Greta Gerwig leaning out of a patio in NYC in Frances Ha

IFC Films

Did ‘Frances Ha’ pioneer the girlfailure?

The eponymous protagonist of this 2013 indie film is the spiritual precursor to our favorite women who suck.

 

C.S. Harper

Internet Culture

2023 has been dubbed the year of the girlfailure. From Pearl of the X trilogy to Shiv Roy from Succession, women who embrace “[their] Ls” have been dominating pop culture lately. And for good reason—they signify a refreshing departure from the era of the girlboss, who emblematized hustle culture and the much-ridiculed “gaslight gatekeep girlboss” mentality of capitalistic white feminism. Instead, Hollywood has been offering screentime to the girlboss’ polar opposite, creating more relatable leading ladies who just can’t seem to get their act together.

What is a girlfailure?

Although the term “girlfailure” made its entry into Gen Z meme lingo fairly recently, the concept of “women who suck” is far from new. As the internet has pointed out, both Gilmore Girls protagonist Rory Gilmore and Seinfeld character Elaine Benes could never escape their never-ending woes. But among all the women losers, one proto-girlfailure—if you will—who takes the cake is Frances Halladay of the 2013 film Frances Ha, which just hit its 10-year anniversary.

Directed by Noah Baumbach and starring indie darling-turned-Barbie director Greta Gerwig, Frances Ha follows 27-year-old Frances Halladay in her daily life as a dance apprentice struggling to make ends meet. At first, the film seems idyllic as it showcases the dancer’s life with her best friend Sophie, but this peaceful existence shatters once Sophie moves out of their shared apartment to live in Tribeca. From there, Frances exists in constant chaos, couch-surfing from apartment to apartment in Manhattan and taking on odd jobs to survive. Eventually, she surrenders and takes a desk job at her dance company to make rent, and the movie ends when she moves into her own apartment.

With its black-and-white cinematography, classic pop-rock soundtrack, and hipster setting, Frances Ha serves as the quintessential indie girl swag film. Sure enough, the film garnered wide success among real-life girlfailures: it’s been hailed as a “coming-of-age movie for thirty-somethings,” and Frances Halladay has been regarded as an “icon for late bloomers.” After a run in the festival circuit and high praise from critics, the movie quickly achieved cult status and launched Greta Gerwig’s career. From its success among indie circles, Frances Ha was also able to popularize the concept of the girlfailure.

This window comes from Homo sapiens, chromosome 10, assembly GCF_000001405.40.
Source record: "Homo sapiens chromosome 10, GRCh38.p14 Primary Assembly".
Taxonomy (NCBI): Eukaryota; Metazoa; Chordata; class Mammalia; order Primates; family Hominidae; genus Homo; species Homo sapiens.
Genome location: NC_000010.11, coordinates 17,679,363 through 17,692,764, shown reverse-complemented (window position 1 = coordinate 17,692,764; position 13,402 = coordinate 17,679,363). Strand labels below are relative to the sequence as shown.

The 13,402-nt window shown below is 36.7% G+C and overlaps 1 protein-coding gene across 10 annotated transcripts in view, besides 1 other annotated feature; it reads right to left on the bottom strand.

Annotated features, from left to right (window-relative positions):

greta gerwig in 2013's frances ha. frances ha is the ultimate girlfailure
IFC Films

What’s remarkable about Frances Ha is that almost every scene poses an L: an awkward conversation, a dying friendship, a failed attempt at adulting. Over the course of the movie, Frances manages to strain her relationship with Sophie, lose her chance at officially joining her dance company, and get into credit card debt by going on an impulse trip to Paris. Frances also experiences a myriad of small daily losses. For instance, a recurring joke in the film is that former roommate Benji (Michael Zegen) lovingly calls Frances “undateable,” and sure enough, she utterly fails to form and maintain romantic relationships. Even her modest win at the end of the film is accompanied by one final failure: her full name doesn’t fit when she tries to mark her mailbox with a slip of paper, so she reluctantly folds it to read “Frances Ha.”

Girlfailures in culture

Since Frances Ha, Hollywood has written women who not only suck, but do nothing but suck. Take Pearl from the X series, who lusts after a life onscreen but instead goes on murderous rampages in both films she’s starred in. Or take Euphoria’s Cassie Howard, whose abandonment issues lead her to pursue a romantic relationship with her former best friend’s abusive ex in season 2. Celebrated girlfailures have popped up in real life, too—think famed fraudsters Anna Delvey and Elizabeth Holmes, whose stories have respectively been dramatized in Netflix’s Inventing Anna and Hulu’s The Dropout.

But what sets Frances Halladay specifically as the precursor to women losers? Although girlfailures certainly existed before Noah Baumbach’s indie gem, many of these characters were framed as girlbosses who experienced challenges and grew as a result. For instance, after Rory Gilmore gets arrested and drops out of Yale University, she eventually returns to her alma mater and pursues a career in journalism once she graduates. In contrast, Frances Halladay never gets a shot at her dream career and almost always loses in other aspects of her life, making her the ultimate girlfailure.

Even though girlfailures have only come to the forefront of society’s collective consciousness over the past year, they have existed long before the girlboss introduced us to the world of corporate feminism. Out of all the formative girlfailures, one who stands out for her impressive inability to win is Frances Halladay. By consistently losing and never truly bouncing back, Frances serves as the epitome of women who suck.

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